Movie Review – Black Sea
Category : Movie Review
Director: Kevin Macdonald
I keep waiting for Jude Law to get old and he never does. And I mean in that in two different ways. The guy never seems to age, keeping those English good looks well into his 40s. For this role it looked like the makeup department was trying desperately to make him look less attractive, more like a shmoe, and that’s just not happening. Also, I just never get tired of the guy. He’s been a Hollywood mainstay since the late 90s, attacking the screen with role after role, and although you could say that he may have gone through a slump in the late 2000s, there’s no denying his continual star power. Law is back on track in this submarine thriller, a film that won’t go down in history as a beautiful piece of cinema, but one whose inherent drama can’t be denied and just might be a nice springboard for another decade of solid Jude Law.
Having just been fired from his salvage job where he piloted a submarine for a large corporation, Robinson has limited options. His wife left him for a rich man, his son is off at a private school, and his severance & unemployment will only keep him afloat for so long. So when Robinson hears of a potentially lucrative, though illegal, submarine job, he’s ready to do whatever it takes. During WWII, a cache of gold was lost while being delivered from Russia to Germany. It’s recently been located, sunk in a submarine on a ledge near the bottom of the Black Sea, but political squabbles are keeping anyone from claiming it. If Robinson can find a crew and a financier, he & his team will secretly go deep, retrieve the gold, and become rich men, right under the nose of the government. But it won’t be easy, as the team of half Brits/half Russians don’t get along, their submarine is a piece of junk, and enough gold can make any man greedy for more.
I was afraid, going into this movie, that Jude Law was going to play a Russian. Now, he’s done it before with a ton of success; Enemy at the Gates happens to be one of my personal favorites, although critics don’t give it a lot of credit. But what they did in that film was just have everyone speak with British accents. I know, it sounds weird, but by having everyone speak as themselves it allowed audiences to hide behind the fourth wall, accept that these actors are meant to be Russians without the accents, which I’m sure was actually for our benefit. Ironically, there is a character in Black Sea named Zaytsev, which was Jude Law’s character’s last name in EATG, but I digress. The point is, in this film, thankfully, Law was a Brit, though a Scot, judging from the dialect, avoiding the accented disaster that this movie could have been. Harrison Ford played an accented Russian in K-19: The Widowmaker with limited success, though I have to admit, I kinda liked that movie.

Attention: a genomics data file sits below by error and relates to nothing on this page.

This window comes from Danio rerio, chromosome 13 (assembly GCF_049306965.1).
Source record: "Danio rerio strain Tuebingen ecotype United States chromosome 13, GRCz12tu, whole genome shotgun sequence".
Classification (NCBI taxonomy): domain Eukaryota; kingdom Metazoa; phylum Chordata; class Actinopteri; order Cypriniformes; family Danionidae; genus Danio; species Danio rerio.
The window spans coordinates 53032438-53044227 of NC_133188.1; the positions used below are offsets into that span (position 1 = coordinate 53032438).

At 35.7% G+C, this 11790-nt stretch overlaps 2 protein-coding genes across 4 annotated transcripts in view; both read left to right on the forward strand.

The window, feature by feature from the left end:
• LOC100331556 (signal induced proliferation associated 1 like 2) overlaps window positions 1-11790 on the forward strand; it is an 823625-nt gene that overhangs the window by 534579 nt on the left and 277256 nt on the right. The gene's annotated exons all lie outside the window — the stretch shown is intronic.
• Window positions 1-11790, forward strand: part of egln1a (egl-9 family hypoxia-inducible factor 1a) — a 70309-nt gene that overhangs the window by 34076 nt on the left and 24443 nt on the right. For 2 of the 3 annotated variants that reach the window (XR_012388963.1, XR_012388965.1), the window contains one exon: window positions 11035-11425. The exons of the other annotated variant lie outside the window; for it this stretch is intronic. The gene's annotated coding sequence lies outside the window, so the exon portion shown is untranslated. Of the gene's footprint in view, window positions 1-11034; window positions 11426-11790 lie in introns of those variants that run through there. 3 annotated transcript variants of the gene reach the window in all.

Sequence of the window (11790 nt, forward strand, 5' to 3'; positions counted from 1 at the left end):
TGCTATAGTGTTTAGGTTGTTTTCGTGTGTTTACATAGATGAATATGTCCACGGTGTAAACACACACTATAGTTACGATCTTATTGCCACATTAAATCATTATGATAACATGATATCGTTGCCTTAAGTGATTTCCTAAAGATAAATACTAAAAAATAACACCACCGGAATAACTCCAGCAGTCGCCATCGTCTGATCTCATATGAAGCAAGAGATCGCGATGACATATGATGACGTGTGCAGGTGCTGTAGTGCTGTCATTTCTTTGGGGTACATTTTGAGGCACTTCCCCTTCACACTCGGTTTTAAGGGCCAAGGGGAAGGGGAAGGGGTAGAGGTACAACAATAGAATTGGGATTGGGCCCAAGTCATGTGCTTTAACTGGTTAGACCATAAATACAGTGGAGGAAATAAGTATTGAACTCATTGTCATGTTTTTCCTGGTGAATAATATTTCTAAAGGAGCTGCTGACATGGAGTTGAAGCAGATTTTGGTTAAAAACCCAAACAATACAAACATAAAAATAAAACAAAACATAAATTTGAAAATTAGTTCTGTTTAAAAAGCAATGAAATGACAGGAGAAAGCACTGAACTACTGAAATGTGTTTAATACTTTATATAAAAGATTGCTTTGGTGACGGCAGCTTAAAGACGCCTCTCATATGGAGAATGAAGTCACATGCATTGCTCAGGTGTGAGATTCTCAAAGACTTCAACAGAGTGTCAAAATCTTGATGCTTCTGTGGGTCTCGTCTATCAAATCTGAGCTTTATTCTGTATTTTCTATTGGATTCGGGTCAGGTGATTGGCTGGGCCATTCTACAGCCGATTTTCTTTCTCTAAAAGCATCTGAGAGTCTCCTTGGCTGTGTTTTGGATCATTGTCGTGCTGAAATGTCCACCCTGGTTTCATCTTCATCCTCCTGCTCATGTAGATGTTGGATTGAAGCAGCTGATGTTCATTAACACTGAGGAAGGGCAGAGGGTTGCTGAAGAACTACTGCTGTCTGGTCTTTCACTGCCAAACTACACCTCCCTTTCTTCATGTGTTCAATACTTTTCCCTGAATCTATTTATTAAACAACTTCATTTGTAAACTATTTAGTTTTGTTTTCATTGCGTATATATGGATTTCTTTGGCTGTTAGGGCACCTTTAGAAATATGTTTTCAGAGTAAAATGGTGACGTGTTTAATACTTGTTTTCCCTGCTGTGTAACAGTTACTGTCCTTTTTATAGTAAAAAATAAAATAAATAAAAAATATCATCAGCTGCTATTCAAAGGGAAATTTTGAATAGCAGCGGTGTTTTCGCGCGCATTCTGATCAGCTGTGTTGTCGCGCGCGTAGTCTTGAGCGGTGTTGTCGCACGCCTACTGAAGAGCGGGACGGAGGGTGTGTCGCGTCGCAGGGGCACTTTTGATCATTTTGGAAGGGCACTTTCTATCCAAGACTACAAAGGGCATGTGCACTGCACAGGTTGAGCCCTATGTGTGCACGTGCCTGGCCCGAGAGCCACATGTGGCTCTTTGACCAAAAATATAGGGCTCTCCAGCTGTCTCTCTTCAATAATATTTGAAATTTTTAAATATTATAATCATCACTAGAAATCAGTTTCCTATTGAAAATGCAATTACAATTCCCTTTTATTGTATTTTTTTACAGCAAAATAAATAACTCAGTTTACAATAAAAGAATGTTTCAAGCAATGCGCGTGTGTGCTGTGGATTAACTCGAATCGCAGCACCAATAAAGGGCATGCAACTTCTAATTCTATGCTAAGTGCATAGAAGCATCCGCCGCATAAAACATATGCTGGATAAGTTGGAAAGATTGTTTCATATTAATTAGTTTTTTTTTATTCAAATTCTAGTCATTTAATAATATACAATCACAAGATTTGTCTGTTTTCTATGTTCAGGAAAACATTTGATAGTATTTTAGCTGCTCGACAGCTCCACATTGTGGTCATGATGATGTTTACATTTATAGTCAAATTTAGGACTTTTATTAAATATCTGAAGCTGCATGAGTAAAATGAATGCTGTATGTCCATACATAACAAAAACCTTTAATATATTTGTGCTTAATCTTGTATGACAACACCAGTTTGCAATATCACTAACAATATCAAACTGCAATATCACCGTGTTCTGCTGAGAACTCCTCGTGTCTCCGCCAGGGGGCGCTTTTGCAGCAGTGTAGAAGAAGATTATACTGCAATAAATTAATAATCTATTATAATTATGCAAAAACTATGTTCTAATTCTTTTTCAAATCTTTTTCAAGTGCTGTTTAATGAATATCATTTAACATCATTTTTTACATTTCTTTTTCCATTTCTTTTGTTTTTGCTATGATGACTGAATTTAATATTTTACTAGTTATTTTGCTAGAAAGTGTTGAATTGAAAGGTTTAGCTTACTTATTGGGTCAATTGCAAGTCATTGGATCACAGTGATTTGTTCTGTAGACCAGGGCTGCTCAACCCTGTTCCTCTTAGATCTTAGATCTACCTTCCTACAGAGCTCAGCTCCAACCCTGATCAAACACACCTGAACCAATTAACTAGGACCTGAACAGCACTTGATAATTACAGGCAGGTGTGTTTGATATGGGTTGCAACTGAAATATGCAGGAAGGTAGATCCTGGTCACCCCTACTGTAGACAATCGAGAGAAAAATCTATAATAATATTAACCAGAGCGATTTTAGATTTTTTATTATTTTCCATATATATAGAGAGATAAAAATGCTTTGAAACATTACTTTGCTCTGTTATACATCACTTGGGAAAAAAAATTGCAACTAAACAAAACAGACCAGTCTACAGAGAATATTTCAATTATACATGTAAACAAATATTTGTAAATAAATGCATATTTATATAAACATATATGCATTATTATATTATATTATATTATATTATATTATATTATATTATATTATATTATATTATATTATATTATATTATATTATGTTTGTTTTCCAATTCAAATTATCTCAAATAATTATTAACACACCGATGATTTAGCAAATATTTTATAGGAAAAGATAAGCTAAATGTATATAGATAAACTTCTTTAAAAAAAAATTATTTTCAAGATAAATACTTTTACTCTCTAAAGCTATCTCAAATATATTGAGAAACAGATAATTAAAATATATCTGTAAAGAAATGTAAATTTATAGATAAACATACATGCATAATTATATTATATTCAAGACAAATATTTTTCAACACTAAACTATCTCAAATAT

That’s the thing with these submersible thrillers; they’re likeable despite themselves. K-19, Crimson Tide, The Hunt for Red October; there is something inherent in the claustrophobic danger of the sub, a drama that presses down on us from all sides in a way we can’t avoid. Americans are fascinated by military films anyway; put us underwater and we freak out, but in a good way. What Black Sea was able to do well was to produce a submarine movie that didn’t need ranks and salutes. It became a gritty, realistic, bumbling mess that you could imagine of bunch of greedy idiots getting themselves into. Law was cool as the captain of the vessel, McNairy was slimy as the lone American on board, and Mendelsohn is a strong though little-known actor. Speaking of little-known, keep an eye on Grigoriy Dobrygin, an up-and-coming Russian actor who I first saw in A Most Wanted Man and who I think we’ll be seeing a lot of in the coming years. Taken as a whole, Black Sea was your run-of-the-mill underwater action movie. It was well done but constrained, never a film that was going to amaze, but a solid movie that is at times very tense, occasionally humorous, and pretty entertaining, despite being imperfect.
My rating: ☆ ☆ ☆